Had you actually materialized in my living room, you would have brought me some Earl Grey tea (with honey) and a biscuit. Then quoted Julian of Norwich to me, “All shall be well, and all shall be well and all manner of thing shall be well.” When you had soothed me, and I was composed, I would have looked across to you, to see your eyes brimming over with tears. I wouldn't have needed to ask, "why on Earth are you crying?" Because, I would have already known.  You would have been so moved to see someone love you so much, as to be in such grief at separation from you, that it would strengthen and solidify your belief that such a love must exist in God's heart for you. That emotion would be so overwhelming to your soul, only a response of tears would suffice. I can play out the interactions and conversations that would have unfolded even though you are long gone these many years now. 
In hindsight of a few days, I realize I am so incredibly wrong, that I begin to laugh at the comedic nature of my incorrectness. That scenario would never unfold in the way I imagined, because all your tears have been wiped away. You have no reason to ever doubt, be confused, wonder at suffering, feel sadness, or confusion ever again. You now know God's love in its fullness. My imagination is insufficient because I do not know you, as you are now. One day, I will. But for now, who you are in your new will remain, a mystery to me. Oh, how I shall try not to envy you, and simply rejoice.  

It is a curious business, grief. The moment Fr. Vincent told me you had died all those years ago...oh, the scream that left my body as I dropped the wasn't even a scream really. It was a wail. The next day at Lauds, when we prayed De Profundis, I fell again to my knees. Wailing. There was no way to easily explain our friendship, or the anguish that accompanied the blow that had been dealt to my soul. You weren't my grandfather, you weren't my father, you weren't my parish priest, you weren't in a category that would make sense to most people. I doubt most of your religious brothers, or any of my friends, would have known I was sobbing my broken heart out because my 83-year-old priest best friend had died. They couldn't understand the significance my empty mailbox would carry in those months that followed.

When I pray the Psalms now, read, or listen to stories about grieving; and the word "wailing" comes across the page in a text, I call to mind the moments of those first two days. That was what it was like to wail. The first morning I woke up after you died, I remember thinking, "You're not on Earth today. You're not breathing. You don't have lungs to breath!"  For some reason, knowing you weren't breathing any longer bothered me more than anything else about your death. I cried and cried because you weren't breathing. 

Do you remember...a couple weeks before you died, you told me, "Don't think of me as that little grubby caterpillar crawling along the Earth, Anastasia. Imagine me with my wings outstretched, like a butterfly at the Resurrection, finally free, flying higher and higher, toward the beloved, after so much waiting, finally seeing the face of God." Or, when I pleaded, "Fr. Stan, when you are in heaven with the Lord...will you please send me a butterfly? I need to know. I need to."  

"Just one?" you laughed.  

For those first two years after your death, a butterfly came to me in some form, every day. It was absolutely amazing to experience. Every. Single. Day. That's about how long it took to get through the soul crushing part of missing you. Thank you. 

The vulnerability. Can people grasp what this kind of corresponding relationship does to one's soul? If they could, wouldn't they seek such friendships out immediately? To write and receive a letter to and from another human being every week for almost nine opens the most fragile vulnerability, freedom, duty, dependability, depths of acceptance, loving, knowing, take and cherish part of another person, able to cipher their thoughts and feelings like a sieve. Impulsive, heat of the moment impassioned scribble in anger or stress (which will vanish in a fortnight and should be discarded as such), or new onion layers of the soul being revealed, sentences of intense profundity, seemingly innocuous lines, little gems and invitations into the depths of another's inner life, humdrum activities of the day, commentary on world events, witnessing another's triumphs and tragedies, a welcoming to the soft glow of the embers of the soul fire, stoking the flames of trust and companionship brighter and brighter with each passing year. The ritual, the familiarity of the stationery, the comfort of seeing the handwriting of your cherished friend.  How very deeply I wish this type of experience for others.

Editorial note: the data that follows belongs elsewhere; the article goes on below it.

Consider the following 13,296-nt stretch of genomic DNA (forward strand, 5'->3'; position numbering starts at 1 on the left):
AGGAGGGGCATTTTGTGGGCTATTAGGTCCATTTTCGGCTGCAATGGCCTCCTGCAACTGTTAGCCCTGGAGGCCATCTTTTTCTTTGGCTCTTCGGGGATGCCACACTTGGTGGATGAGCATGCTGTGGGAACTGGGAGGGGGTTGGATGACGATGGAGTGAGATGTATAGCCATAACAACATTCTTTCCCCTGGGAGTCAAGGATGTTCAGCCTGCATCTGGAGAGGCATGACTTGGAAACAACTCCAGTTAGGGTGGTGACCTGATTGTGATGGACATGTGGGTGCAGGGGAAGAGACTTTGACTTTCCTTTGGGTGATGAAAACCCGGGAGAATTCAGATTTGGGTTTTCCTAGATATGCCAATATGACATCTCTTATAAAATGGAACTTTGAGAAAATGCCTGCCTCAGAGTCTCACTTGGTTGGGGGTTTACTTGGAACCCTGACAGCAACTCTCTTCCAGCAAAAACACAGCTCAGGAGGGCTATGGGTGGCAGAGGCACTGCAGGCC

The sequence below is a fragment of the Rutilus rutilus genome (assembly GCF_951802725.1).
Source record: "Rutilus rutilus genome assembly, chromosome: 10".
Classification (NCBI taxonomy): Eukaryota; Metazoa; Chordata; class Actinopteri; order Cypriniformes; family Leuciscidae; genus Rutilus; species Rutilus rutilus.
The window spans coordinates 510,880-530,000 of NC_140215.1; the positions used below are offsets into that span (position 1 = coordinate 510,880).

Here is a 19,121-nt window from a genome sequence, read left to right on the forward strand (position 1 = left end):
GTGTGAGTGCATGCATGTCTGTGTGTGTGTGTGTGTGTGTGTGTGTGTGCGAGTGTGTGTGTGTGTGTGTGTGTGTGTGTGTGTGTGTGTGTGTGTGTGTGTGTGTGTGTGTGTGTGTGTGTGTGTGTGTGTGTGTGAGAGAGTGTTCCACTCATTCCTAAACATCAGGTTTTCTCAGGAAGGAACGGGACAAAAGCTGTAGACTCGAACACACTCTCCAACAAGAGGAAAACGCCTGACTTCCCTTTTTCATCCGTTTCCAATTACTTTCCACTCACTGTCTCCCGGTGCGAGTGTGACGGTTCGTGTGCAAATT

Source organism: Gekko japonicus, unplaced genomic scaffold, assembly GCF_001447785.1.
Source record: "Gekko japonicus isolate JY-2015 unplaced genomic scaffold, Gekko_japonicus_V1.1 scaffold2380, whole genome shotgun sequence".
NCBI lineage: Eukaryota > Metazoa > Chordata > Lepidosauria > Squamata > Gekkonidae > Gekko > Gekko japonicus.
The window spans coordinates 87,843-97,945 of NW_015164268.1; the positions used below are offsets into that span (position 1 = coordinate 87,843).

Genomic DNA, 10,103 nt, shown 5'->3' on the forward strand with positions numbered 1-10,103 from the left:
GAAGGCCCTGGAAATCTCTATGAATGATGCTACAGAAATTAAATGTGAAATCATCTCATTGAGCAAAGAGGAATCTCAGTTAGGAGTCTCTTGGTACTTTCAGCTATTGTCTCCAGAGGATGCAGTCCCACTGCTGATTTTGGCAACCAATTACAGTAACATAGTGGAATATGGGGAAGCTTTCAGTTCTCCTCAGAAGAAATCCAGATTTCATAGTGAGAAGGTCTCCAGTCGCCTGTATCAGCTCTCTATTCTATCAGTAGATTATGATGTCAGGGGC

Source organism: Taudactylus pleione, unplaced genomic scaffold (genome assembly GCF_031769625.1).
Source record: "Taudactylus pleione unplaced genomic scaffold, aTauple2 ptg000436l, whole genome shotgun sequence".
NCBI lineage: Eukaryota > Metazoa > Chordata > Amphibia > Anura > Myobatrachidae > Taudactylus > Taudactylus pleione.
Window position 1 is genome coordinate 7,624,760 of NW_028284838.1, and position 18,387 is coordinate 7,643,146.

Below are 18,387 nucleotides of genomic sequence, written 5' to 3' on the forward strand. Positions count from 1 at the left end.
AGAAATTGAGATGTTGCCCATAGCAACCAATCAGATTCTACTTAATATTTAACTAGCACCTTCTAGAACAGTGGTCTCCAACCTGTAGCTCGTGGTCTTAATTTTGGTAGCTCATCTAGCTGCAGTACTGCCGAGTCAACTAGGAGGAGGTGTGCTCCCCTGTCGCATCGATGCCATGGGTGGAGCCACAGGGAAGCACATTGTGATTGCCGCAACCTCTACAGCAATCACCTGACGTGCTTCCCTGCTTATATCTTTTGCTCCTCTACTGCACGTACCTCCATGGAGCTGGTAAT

So much that has been the best about my life was in my correspondence with you. To be completely uncensored, accepted, and understood by another person is a beautiful gift. You taught me about love, about God, humanity, about poetry and beauty...about myself, about the world, perception, expanding the way I looked at life...much of my becoming a strong and confidant woman came as a result of my friendship with you. I often reflect upon you as my compass-due North back to Jesus through some very difficult storms during that decade.   

And now that our letter writing is no longer dearest Fr. Stan...I read, watch, and listen to others peoples letters... searching for the echoes of familiarity and fulfillment, listening for the intimacy of sharing of souls, of those seeking truth and beauty, of those looking for the face of God in neighbor. I've read all of the books I can find about the world's greatest letters, famous correspondence, any works of fiction about writing back and forth. Last week I listened to a dialogue on BBC called 'My Dear Bessie.The writing and performance was excellent. You would have enjoyed it tremendously. Then we would have talked about how differently their letters would have been if God were actively recognized as part of their lives. If they wrote about God during the war...God and war...some of the conversations we would have had...are still quite predictable.